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What has school taught me thus far?

enlightenment

It has been almost 5 months since I last posted. With the craziness of school, work, volunteering and the natural stresses of life, my blog has unregrettably fallen to the wayside. Today I want to emphasize the importance of engaging in activities that brings you pleasure, a total sense of absorption, and something that distorts time completely. It is during these activities that we can experience an optimal level of flow and awareness without judgement. It does not matter what the activity is, as long as you are fully immersed in something that you are passionate about, you will reap the short-term and long-term benefits. We need to be able to escape from the stresses of life and invest energy and time into rebuilding, changing, learning, and growing. We need to be the ones in control of our mental health and well being, and not let external factors dictate when our minds and bodies need a break. Do the daily maintenance and routine checkups for your mental, emotional, and physical well being, so you can prevent the big mental breakdowns or physical ailments due to exhaustion.

Ironically, the most important thing I have taken away from my post-secondary education is the importance of making time for yourself. I learned how crucial self-development was once my weeks started running 70-80 hours long between school, work, and volunteering. In retrospect, I am astonished by how much time I wasted when I had free time. The things I used to engage in during my free time were mindless and did not promote engagement or self-realization, activities like aimlessly watching TV when I was bored or surfing the net.  Now that I have such little free time, I’ve learned the importance of maximizing the little time I do have and committing to 20-30 minutes a day for myself. Here are the things I find utterly absorbing and relaxing:

  • Meditation – I enjoy mindfulness, loving kindness, and transcendental meditation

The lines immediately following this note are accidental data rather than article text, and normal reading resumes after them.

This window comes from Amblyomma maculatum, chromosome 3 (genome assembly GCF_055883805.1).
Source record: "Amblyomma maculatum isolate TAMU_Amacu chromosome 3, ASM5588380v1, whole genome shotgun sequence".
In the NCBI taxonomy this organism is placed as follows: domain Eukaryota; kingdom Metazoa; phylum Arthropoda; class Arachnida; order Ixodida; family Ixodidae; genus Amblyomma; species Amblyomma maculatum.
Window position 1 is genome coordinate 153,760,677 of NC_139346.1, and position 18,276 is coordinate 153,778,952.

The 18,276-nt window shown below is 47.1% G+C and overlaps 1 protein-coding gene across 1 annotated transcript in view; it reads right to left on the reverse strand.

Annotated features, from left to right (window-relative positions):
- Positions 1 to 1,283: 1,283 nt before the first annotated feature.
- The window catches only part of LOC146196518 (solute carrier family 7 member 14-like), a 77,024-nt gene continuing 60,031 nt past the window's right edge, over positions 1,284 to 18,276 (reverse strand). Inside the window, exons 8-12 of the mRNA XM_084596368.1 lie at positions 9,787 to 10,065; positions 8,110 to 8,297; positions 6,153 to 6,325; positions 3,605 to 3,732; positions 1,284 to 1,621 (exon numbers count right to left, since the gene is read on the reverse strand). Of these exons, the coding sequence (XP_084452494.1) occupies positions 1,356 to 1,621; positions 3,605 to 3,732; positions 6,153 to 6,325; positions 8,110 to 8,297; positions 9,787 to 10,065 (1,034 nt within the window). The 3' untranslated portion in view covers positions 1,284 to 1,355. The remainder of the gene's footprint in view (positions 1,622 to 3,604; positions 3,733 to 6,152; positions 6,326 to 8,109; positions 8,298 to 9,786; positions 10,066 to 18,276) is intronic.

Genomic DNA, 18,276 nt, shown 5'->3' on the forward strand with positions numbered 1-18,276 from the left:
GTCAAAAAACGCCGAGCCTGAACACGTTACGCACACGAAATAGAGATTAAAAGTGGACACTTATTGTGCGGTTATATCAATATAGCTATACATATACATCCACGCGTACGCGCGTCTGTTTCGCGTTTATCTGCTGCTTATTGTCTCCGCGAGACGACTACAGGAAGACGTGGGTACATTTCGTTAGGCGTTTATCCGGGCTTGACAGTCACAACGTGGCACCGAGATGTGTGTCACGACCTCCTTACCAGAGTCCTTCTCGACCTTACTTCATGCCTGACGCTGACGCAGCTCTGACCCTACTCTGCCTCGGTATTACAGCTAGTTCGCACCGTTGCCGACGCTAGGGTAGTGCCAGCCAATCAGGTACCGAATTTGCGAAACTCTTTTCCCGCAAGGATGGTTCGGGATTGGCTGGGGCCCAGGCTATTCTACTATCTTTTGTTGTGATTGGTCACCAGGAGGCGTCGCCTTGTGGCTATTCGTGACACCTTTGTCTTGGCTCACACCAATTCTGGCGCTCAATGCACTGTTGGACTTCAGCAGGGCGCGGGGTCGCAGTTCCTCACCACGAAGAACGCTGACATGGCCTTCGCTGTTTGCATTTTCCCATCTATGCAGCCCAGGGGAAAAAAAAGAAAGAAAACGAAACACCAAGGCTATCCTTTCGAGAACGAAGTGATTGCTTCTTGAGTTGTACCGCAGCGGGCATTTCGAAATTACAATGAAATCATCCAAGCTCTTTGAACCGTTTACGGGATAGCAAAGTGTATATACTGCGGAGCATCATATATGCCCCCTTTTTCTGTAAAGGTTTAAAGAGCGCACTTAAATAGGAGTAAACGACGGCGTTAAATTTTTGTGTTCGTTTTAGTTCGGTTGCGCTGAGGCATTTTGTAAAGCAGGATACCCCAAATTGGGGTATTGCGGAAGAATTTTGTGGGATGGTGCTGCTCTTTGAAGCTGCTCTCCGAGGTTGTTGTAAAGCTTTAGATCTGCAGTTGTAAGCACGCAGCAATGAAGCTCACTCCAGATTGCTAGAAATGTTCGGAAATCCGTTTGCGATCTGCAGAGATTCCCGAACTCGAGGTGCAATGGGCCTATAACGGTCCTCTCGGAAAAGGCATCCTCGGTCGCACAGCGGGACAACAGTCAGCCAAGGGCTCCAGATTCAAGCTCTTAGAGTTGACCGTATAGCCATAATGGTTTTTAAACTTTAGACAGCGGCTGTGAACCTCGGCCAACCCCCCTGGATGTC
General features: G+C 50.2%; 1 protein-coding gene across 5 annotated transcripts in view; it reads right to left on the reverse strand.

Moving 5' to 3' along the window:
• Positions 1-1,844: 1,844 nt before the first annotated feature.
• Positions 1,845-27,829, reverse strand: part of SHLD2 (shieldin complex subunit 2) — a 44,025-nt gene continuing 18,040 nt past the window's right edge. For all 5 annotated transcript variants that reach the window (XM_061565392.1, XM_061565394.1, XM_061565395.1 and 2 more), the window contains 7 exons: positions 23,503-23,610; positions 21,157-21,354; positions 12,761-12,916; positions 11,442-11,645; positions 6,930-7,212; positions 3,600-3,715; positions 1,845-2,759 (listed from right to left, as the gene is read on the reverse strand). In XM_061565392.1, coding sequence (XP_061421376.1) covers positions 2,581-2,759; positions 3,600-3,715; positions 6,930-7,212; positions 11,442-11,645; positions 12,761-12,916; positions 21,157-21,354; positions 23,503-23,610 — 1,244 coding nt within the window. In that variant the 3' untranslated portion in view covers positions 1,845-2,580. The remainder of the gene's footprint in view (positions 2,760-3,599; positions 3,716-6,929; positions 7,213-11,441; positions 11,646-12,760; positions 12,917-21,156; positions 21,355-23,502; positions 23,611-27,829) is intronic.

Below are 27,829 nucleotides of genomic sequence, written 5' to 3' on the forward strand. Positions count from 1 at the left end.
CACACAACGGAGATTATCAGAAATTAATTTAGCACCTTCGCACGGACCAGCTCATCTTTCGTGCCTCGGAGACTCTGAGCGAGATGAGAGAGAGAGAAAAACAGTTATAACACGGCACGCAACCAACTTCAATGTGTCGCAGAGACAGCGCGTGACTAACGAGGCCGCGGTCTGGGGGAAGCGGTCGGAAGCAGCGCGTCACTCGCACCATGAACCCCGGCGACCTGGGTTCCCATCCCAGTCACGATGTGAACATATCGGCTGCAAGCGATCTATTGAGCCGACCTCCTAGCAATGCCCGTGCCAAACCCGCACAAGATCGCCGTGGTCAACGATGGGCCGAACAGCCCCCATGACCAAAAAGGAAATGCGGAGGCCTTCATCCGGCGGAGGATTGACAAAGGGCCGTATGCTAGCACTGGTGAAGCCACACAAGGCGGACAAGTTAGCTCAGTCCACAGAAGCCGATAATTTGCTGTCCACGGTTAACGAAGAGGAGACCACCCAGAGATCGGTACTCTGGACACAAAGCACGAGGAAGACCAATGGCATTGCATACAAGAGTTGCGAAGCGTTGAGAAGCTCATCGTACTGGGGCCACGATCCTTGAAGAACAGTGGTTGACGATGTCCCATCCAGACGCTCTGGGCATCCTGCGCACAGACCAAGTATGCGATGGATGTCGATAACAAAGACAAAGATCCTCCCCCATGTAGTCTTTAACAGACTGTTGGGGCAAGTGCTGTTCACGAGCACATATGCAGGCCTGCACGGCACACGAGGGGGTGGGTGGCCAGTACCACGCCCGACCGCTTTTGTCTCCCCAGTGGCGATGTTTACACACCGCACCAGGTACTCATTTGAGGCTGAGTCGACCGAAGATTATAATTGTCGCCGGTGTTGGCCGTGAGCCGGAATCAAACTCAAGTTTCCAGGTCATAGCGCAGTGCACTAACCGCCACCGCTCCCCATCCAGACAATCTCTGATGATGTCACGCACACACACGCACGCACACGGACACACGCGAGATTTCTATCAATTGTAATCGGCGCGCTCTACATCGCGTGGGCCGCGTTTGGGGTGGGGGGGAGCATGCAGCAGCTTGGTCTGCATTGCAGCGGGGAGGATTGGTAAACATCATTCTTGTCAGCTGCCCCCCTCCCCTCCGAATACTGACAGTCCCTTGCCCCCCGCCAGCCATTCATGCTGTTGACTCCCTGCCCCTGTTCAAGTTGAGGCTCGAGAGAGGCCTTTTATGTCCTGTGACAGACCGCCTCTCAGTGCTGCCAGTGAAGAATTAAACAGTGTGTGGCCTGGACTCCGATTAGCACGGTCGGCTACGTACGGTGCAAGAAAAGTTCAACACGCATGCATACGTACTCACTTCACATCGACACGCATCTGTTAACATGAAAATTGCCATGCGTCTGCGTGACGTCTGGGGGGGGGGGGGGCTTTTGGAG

• Reading – the last few months I have been reading a lot of positive psychology books, I am currently taking a positive psychology class and this area of psychology has really intrigued me. One book that I would highly recommend to everyone is “The How of Happiness” by Sonja Lyubomirsky. She gives you the simple,short-handed findings in the field of positive psychology and evidence-based strategies that can help you cultivate happiness depending on the type of activities that best suit your style.
  • Cooking – intertwining creativity with something that could be considered a daily hassle allows you to enjoy even the mundane tasks. I appreciate the time I put aside each week for meal prepping, because I have the opportunity to make great, healthy food that will nourish my body.
  • Journalling – this could be writing about anything. A specific stressful event that you are experiencing, the day you had, or a memory that you wanted to relive. I have been doing a lot of gratitude lists/entries, it may be that somedays I am grateful for the most simplest things in my life, but regardless it always cultivates appreciation and recognition. I also have a journal that is dedicated solely to quotes. Every few days I try to find a quote that really resonates with me and how I’m feeling at that present moment, I will write it down with the date so when I look back at it I can remember that specific moment.
  • Physical exercise – as soon I get to the gym and start pumping my workout playlist I lose myself in my workout. Once I start my workout I turn my phone off immediately – it is me time. The world can wait while I work on myself. For that hour, no one can disturb me or distract me without my willingness.

Those are the main activities that I engage in to escape my crazy life! Please feel free to share those fully-absorbing activities you practice and would suggest to others!